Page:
• Rule (verb)

    To keep within a (certain) range for a time; to be in general, or as a rule; as, prices ruled lower yesterday than the day before.

  • Condition (noun)

    Mode or state of being; state or situation with regard to external circumstances or influences, or to physical or mental integrity, health, strength, etc.; predicament; rank; position, estate.

  • Condition (noun)

    Essential quality; property; attribute.

  • Condition (noun)

    Temperament; disposition; character.

  • Condition (noun)

    That which must exist as the occasion or concomitant of something else; that which is requisite in order that something else should take effect; an essential qualification; stipulation; terms specified.

  • Condition (noun)

    A clause in a contract, or agreement, which has for its object to suspend, to defeat, or in some way to modify, the principal obligation; or, in case of a will, to suspend, revoke, or modify a devise or bequest. It is also the case of a future uncertain event, which may or may not happen, and on the occurrence or non-occurrence of which, the accomplishment, recission, or modification of an obligation or testamentary disposition is made to depend.

  • Condition (verb)

    To make terms; to stipulate.

  • Condition (verb)

    To impose upon an object those relations or conditions without which knowledge and thought are alleged to be impossible.

  • Condition

    To invest with, or limit by, conditions; to burden or qualify by a condition; to impose or be imposed as the condition of.

  • Condition

    To contract; to stipulate; to agree.

  • Condition

    To put under conditions; to require to pass a new examination or to make up a specified study, as a condition of remaining in one's class or in college; as, to condition a student who has failed in some branch of study.

  • Condition

    To test or assay, as silk (to ascertain the proportion of moisture it contains).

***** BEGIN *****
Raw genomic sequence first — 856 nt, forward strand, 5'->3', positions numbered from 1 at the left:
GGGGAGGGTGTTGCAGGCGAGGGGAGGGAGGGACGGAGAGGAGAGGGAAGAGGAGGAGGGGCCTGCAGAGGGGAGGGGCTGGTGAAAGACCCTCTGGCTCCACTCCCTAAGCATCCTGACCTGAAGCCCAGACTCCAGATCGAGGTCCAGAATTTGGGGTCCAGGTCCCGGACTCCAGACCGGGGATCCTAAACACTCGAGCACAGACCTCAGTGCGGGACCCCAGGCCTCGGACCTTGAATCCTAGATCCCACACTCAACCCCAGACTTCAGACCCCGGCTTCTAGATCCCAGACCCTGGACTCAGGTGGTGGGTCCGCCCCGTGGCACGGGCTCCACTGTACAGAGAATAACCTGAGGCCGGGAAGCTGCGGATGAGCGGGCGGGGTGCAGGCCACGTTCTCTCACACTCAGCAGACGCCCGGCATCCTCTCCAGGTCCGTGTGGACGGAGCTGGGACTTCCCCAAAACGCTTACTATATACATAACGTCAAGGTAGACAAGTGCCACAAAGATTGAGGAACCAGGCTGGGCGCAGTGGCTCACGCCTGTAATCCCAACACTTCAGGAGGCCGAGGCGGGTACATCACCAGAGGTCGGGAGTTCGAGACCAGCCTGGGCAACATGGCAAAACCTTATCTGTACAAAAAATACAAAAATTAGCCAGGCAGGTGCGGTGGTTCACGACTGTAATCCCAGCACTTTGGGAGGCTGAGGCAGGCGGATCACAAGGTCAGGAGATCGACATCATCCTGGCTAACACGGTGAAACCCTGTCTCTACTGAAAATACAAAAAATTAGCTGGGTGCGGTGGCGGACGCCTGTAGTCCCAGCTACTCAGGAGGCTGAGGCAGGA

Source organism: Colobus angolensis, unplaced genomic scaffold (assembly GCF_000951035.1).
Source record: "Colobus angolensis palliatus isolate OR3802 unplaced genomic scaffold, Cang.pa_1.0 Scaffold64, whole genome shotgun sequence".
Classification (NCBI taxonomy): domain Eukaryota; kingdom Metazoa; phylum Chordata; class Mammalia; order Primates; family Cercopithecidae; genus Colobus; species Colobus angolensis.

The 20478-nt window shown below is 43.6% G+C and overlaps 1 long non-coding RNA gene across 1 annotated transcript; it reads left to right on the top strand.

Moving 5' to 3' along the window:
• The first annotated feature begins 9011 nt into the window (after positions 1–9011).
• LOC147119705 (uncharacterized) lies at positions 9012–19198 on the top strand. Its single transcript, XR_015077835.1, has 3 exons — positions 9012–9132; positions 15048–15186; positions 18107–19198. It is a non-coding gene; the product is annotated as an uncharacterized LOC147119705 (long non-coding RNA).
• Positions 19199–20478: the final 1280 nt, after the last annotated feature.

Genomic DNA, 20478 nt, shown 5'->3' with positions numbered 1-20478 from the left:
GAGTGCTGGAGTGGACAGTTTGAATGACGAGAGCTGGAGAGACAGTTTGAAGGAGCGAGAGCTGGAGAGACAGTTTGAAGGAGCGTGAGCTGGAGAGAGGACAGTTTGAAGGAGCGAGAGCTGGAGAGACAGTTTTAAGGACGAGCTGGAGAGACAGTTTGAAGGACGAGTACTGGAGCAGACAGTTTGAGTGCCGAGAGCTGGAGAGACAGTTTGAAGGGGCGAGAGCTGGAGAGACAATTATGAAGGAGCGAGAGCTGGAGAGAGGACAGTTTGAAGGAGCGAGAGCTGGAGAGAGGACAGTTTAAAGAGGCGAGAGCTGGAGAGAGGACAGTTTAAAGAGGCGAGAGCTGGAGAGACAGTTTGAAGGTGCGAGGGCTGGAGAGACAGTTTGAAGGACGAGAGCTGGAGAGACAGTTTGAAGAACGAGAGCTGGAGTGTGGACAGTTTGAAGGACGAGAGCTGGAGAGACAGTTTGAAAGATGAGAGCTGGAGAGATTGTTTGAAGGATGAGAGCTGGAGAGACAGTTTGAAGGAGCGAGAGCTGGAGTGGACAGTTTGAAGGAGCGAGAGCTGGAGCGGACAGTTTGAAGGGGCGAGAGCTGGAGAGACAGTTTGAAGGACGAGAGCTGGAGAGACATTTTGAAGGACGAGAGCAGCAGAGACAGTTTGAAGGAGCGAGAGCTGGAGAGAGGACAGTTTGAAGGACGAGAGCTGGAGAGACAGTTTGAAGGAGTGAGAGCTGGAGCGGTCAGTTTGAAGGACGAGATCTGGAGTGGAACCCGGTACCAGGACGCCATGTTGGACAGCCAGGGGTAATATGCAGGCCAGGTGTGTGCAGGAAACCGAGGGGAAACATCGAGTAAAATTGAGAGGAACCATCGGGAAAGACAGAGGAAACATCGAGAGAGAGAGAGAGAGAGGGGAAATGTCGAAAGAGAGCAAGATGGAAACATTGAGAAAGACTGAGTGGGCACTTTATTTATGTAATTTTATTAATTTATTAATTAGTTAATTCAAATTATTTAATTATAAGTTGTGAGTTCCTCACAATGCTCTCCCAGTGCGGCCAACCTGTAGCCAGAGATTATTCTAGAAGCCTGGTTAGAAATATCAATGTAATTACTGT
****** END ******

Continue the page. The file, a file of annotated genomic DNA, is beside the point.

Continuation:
• Condition

    train; acclimate.

Webster Dictionary
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  • Rule (noun)

    a principle or condition that customarily governs behavior;

    "it was his rule to take a walk before breakfast"

    "short haircuts were the regulation"

  • Rule (noun)

    something regarded as a normative example;

    "the convention of not naming the main character"

    "violence is the rule not the exception"

    "his formula for impressing visitors"

  • Rule (noun)

    prescribed guide for conduct or action

  • Rule (noun)

    (linguistics) a rule describing (or prescribing) a linguistic practice

  • Rule (noun)

    a basic generalization that is accepted as true and that can be used as a basis for reasoning or conduct;

    "their principles of composition characterized all their works"

  • Rule (noun)

    a rule or law concerning a natural phenomenon or the function of a complex system;

    "the principle of the conservation of mass"

    "the principle of jet propulsion"

    "the right-hand rule for inductive fields"

  • Rule (noun)

    the duration of a monarch's or government's power;

    "during the rule of Elizabeth"

  • Rule (noun)

    dominance or power through legal authority;